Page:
But Google is not infallible. Let’s say that they screw it up and their proprietary platform goes nowhere like Google Video or Buzz or Wave. They have so much cash they’ll just buy up all the coupon sites that did get it right and infuse them with enough cash to crush you. What do you think $6 billion smells like? Imagine what it smells like because that’s as close as you’re going to get to that kind of money again.

3-      The internet has a short memory and a hugely inflated sense of worth. This past summer Lycos was sold for the 3rd time. Remember Lycos? No? It was a search engine. A search engine that sold for $12.5 billion in 2000, $95 million in 2004 and recently sold again for $36 million.  I suspect in 3 years time Groupon will be spoken in the same breath as Alta Vista, Friendster, MySpace and

You’ve got moxie, Groupon. I have to give you that. But I think you watched The Karate Kid a few too many times, because often in life the little guy doesn’t win.

Good luck,


Is social media worth it?

Those of us in online marketing have been wondering for years whether social media is worth it. Oh, don’t get me wrong, I’m not saying that social media is a fad. No, my friends, the era of sharing is certainly here to stay. But for businesses is it worth it? Is there a return on spending X amount of man hours on keeping a twitter account lively or a Facebook page engaging?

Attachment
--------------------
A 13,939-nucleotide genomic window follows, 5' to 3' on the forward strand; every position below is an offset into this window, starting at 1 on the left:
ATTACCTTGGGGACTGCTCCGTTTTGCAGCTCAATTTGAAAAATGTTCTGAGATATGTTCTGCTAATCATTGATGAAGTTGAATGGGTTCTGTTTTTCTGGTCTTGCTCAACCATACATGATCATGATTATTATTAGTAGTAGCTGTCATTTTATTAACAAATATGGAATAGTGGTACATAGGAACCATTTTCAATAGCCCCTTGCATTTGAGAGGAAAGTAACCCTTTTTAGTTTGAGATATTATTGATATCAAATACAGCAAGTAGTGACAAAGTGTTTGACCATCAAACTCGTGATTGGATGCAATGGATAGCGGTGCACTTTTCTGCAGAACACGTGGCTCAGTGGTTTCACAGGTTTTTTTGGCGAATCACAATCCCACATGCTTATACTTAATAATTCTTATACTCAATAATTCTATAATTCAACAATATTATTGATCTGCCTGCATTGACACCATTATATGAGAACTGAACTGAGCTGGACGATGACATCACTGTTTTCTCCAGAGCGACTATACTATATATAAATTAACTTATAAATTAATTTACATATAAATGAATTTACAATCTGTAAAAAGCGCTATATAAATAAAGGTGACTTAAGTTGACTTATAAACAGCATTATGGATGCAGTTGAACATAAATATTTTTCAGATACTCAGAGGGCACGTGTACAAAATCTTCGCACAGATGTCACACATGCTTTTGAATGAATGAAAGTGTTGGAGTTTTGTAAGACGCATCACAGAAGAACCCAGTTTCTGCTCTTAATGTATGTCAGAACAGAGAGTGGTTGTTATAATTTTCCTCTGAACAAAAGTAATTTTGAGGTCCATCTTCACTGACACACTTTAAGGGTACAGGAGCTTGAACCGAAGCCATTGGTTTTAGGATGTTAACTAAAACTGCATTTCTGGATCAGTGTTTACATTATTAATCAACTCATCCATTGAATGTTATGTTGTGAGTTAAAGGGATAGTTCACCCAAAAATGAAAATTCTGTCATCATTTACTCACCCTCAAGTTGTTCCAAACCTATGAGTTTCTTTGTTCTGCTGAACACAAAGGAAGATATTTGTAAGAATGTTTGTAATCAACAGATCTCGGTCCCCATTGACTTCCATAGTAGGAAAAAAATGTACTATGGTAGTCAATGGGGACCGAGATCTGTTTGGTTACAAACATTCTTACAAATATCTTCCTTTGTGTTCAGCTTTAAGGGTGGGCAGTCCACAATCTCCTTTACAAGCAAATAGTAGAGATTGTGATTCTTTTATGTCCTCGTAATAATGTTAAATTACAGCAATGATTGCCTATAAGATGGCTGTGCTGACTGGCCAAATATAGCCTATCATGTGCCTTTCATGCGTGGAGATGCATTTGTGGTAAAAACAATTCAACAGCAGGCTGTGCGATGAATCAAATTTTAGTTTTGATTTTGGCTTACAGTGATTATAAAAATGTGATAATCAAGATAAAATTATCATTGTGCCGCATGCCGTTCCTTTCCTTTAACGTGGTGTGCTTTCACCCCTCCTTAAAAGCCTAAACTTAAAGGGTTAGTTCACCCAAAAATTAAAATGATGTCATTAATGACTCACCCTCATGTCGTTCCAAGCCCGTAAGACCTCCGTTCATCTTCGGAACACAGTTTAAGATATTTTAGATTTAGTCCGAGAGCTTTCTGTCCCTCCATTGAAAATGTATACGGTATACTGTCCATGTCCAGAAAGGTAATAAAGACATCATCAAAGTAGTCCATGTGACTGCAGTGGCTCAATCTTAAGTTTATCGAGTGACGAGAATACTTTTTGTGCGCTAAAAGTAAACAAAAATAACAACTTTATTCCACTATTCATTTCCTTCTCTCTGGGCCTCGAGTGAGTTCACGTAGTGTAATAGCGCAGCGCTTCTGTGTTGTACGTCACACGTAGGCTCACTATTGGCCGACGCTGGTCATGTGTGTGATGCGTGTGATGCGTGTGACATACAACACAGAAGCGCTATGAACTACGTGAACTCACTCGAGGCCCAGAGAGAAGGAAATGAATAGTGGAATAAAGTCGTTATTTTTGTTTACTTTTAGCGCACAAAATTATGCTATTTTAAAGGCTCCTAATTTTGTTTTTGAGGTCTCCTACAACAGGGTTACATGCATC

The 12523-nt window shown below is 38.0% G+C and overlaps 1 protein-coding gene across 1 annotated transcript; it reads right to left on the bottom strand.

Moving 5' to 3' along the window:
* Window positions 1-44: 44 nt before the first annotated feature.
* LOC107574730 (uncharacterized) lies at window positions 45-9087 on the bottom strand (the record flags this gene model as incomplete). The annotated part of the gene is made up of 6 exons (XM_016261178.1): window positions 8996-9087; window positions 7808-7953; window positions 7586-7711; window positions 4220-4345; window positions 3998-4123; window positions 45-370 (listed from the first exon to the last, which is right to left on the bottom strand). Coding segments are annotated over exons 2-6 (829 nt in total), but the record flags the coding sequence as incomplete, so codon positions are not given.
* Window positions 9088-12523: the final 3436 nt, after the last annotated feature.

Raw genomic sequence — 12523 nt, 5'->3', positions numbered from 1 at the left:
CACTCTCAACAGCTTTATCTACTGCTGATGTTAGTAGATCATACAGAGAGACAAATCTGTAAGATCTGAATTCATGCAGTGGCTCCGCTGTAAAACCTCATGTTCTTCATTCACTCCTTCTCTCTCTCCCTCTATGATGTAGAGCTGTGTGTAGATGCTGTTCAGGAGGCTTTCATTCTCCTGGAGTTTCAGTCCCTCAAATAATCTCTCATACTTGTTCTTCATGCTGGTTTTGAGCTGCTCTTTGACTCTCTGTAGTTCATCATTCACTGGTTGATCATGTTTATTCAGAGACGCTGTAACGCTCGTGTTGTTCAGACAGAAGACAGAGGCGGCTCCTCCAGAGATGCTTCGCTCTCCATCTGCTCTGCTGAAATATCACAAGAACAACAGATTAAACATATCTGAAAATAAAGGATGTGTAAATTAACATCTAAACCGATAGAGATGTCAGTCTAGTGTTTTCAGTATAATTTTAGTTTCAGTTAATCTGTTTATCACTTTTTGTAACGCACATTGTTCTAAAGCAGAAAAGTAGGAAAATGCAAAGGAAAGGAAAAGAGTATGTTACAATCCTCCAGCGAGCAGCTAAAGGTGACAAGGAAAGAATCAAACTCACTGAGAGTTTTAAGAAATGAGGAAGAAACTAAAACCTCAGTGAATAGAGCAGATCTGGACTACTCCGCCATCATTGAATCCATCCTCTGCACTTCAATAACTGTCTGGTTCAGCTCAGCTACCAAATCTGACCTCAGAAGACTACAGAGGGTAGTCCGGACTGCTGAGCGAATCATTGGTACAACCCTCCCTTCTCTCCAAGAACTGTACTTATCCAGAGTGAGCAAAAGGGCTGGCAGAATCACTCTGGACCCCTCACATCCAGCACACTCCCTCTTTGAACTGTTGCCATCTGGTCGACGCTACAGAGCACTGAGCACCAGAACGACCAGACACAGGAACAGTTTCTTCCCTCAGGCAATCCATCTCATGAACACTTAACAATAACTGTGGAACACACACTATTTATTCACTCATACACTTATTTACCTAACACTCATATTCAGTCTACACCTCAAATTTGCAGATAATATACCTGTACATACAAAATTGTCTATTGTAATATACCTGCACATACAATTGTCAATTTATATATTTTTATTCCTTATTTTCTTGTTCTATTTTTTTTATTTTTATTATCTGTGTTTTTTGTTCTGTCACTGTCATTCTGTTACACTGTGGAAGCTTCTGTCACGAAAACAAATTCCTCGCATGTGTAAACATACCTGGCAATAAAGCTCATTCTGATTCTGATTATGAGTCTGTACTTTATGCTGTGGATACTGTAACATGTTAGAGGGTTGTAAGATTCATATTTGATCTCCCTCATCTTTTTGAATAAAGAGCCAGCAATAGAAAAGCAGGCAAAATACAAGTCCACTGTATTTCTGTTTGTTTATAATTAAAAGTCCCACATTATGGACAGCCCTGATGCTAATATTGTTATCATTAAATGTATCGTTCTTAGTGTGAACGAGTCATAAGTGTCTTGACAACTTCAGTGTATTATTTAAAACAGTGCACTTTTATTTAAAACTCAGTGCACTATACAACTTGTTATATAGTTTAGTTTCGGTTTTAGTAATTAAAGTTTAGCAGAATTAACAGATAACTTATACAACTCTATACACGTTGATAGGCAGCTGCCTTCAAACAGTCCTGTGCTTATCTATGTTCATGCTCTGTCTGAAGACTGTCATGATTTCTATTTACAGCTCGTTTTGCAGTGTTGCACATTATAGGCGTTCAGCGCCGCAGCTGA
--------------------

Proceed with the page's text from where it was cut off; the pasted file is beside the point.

I’ve read studies that put the value of a Facebook fan at $12 dollars and others at $0.12 cents. We’ve all heard about using Twitter as an alternative customer support tool and keeping customers happy. But I can tell you from personal experience that Twitter can also be used as a megaphone for an unhappy customer. And bad or scandalous content is going to be shared far more than good content. Which of the following do you think would be more likely to be retweeted?

A: The new Purina Oatmeal flavor Mango Madness tastes great!
B: The new Purina Oatmeal flavor Mango Madness tastes like flakes of card board  floating in dumpster juice!

Sharing can be daring.

But, there’s one reason why a social media presence must be actively maintained: they give good SERP.

Google me. Do it. Google “Chris Hedick” right now. Where is Twitter and Facebook in the results? Right at the top. Because of Google’s smothering love of social media sites a good social media strategy is essential.